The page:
Patino is the righty counterpart to Gore, as the #27 prospect in baseball. He has accrued a sub-3.00 ERA every season in the minor leagues. Patino started to gain a lot of recognition in 2019 when his fastball started clocking in at 98+ mph. With this velocity and improvement of his control as he rises through the San Diego farm system, Patino may very well be an elite starter someday. Even younger than Gore, at 20 years of age, Patino is on a similar timeline, most likely making his first major impacts at the big-league level in 2021 or 2022.

Adrian Morejon is a former top 100 prospect, who got his first taste of the big leagues in 2019. He has been a starter throughout his minor league career, but it may be hard for him to find a spot as a lefty in a crowded Padres rotation. Morejon is developing a splitter, which he is finding more confidence with each season. At only 21 years old, Morejon is more of a project for the Friars, but he has the potential to be an All-Star in the future.

Ryan Weathers was the 7th overall pick in the 2018 draft, however, he is not as highly touted as Gore. He is not much of a strikeout pitcher like the previous three but offers more of a controlled, low walk-rate approach. Weathers is still far from an MLB debut, but he can bring balance to a future strikeout heavy rotation.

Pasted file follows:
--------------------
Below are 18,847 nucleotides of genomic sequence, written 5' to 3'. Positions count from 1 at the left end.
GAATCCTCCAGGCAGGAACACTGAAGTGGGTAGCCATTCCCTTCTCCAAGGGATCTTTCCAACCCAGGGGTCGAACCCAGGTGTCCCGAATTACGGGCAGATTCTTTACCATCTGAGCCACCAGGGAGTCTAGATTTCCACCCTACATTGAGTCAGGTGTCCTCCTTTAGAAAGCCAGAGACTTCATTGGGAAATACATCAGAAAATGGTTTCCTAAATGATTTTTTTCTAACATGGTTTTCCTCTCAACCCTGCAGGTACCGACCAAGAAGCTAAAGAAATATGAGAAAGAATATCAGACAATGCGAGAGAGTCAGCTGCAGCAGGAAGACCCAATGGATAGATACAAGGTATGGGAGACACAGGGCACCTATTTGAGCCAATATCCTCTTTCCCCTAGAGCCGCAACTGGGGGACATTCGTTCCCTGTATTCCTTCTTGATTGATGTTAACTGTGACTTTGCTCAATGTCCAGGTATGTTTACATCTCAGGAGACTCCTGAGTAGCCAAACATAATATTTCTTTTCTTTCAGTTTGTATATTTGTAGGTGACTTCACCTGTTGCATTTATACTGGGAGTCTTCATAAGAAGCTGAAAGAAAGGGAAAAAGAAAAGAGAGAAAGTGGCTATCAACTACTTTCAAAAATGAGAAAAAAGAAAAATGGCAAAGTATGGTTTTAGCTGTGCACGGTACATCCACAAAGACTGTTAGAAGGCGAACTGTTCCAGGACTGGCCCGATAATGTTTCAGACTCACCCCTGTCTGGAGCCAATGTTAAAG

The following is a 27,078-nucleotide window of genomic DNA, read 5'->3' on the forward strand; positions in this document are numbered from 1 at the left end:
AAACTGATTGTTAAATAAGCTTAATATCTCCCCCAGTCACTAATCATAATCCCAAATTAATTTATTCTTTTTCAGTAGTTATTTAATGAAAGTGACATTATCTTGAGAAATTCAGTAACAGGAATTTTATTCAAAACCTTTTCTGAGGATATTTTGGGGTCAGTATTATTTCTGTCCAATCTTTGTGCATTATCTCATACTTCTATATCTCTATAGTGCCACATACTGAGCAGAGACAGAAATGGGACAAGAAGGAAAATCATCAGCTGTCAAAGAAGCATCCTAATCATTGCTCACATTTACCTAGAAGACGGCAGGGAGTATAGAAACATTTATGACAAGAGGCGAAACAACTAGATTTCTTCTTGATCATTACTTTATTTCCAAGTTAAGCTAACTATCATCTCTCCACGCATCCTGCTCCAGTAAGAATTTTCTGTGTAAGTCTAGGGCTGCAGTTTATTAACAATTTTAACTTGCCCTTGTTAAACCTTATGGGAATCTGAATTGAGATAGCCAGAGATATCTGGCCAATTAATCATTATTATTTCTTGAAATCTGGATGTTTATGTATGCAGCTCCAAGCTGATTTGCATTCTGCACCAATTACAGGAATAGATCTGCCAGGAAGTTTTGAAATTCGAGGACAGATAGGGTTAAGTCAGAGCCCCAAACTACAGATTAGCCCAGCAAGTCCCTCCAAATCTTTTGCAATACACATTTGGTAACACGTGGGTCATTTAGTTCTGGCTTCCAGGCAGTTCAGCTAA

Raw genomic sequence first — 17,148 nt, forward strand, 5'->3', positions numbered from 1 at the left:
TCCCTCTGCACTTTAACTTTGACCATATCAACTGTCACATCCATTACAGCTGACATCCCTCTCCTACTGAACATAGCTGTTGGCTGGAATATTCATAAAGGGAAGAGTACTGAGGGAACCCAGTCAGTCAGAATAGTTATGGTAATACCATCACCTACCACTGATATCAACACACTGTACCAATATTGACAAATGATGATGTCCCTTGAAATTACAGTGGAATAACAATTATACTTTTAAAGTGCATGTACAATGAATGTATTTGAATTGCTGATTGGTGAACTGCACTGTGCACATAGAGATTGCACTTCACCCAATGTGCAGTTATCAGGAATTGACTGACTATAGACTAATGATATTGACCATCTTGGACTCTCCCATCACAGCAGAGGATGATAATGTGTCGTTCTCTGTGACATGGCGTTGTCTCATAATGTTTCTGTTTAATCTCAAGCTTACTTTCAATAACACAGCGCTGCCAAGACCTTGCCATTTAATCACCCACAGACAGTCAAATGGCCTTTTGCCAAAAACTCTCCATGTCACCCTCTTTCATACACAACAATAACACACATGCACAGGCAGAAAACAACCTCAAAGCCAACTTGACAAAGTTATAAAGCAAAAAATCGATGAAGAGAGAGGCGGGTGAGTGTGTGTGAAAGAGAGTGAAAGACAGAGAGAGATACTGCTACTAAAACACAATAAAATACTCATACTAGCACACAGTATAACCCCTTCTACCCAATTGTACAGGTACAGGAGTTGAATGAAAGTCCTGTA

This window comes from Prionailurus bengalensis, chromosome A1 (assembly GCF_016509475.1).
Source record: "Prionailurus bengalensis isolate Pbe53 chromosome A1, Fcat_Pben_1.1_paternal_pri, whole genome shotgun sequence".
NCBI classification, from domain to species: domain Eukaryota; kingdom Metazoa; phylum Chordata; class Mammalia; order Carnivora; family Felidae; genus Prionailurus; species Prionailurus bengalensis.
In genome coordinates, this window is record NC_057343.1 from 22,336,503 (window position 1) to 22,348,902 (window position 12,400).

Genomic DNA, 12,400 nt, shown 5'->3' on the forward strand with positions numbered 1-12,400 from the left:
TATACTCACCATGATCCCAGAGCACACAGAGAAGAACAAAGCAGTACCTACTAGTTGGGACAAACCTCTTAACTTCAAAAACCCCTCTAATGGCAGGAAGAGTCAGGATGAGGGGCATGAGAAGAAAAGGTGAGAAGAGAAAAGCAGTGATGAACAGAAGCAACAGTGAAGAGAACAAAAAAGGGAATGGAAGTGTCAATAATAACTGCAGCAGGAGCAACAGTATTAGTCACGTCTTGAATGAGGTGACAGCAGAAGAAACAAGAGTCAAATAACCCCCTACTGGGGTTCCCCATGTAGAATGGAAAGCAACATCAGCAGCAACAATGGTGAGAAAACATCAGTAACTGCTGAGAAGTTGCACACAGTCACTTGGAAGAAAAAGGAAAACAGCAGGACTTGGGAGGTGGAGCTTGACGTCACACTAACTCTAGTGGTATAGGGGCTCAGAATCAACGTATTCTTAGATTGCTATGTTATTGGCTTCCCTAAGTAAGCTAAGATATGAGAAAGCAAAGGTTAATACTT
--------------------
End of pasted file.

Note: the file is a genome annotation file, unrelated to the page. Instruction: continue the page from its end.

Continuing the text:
Padres prospect Joey Cantillo pitching for Fort Wayne TinCaps
Cred. Jeff Nycz

Joey Cantillo is the biggest hit or miss of the San Diego pitching prospects. Unlike the previously mentioned prospects, Cantillo was a 16th round pick in 2017. He is another hard-throwing starter who struggles with control at times. One area Cantillo has excelled in is restricting home runs, allowing a mere 3 through 168.2 innings pitched. Cantillo is still only 20 years old, which gives the Padres plenty of time to groom him into a successful major league pitcher.

These five pitching prospects all have high ceilings and a good chance of making an impact in MLB. Stay aware of this San Diego farm system, they have a lot of young, electrifying arms.


The San Diego Padres had one of the best bullpens in 2019 and built on that in the offseason. They also have one of the youngest starting rotations in the league, with plenty of youthful arms developing in their farm system that will contribute at the MLB level in due time. 2020 will be another year of growth for this young pitching staff, who will rely on veterans like Kirby Yates, Craig Stammen, and Garrett Richards to lead them through the season. In the near future, the Padres will be known as the pitching staff that strikes fear into each of their opponents.